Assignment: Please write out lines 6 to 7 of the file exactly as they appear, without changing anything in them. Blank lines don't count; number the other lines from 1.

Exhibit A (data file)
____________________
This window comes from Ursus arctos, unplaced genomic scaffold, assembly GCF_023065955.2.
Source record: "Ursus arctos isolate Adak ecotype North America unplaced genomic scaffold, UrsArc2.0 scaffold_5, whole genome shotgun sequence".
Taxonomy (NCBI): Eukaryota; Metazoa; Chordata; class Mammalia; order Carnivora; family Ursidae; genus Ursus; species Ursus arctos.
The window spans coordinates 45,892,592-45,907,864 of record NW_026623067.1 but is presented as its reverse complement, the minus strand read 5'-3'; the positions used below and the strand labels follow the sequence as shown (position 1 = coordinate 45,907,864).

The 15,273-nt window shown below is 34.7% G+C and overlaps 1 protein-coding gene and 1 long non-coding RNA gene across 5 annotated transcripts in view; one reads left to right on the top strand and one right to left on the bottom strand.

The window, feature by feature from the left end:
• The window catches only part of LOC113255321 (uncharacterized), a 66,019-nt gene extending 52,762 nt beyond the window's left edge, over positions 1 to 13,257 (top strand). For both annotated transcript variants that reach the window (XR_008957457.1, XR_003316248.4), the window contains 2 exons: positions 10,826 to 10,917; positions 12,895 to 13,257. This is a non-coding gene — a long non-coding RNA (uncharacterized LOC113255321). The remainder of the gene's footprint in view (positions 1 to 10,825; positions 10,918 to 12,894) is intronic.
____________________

The window, feature by feature from the left end:
• The window catches only part of LOC113255321 (uncharacterized), a 66,019-nt gene extending 52,762 nt beyond the window's left edge, over positions 1 to 13,257 (top strand). For both annotated transcript variants that reach the window (XR_008957457.1, XR_003316248.4), the window contains 2 exons: positions 10,826 to 10,917; positions 12,895 to 13,257. This is a non-coding gene — a long non-coding RNA (uncharacterized LOC113255321). The remainder of the gene's footprint in view (positions 1 to 10,825; positions 10,918 to 12,894) is intronic.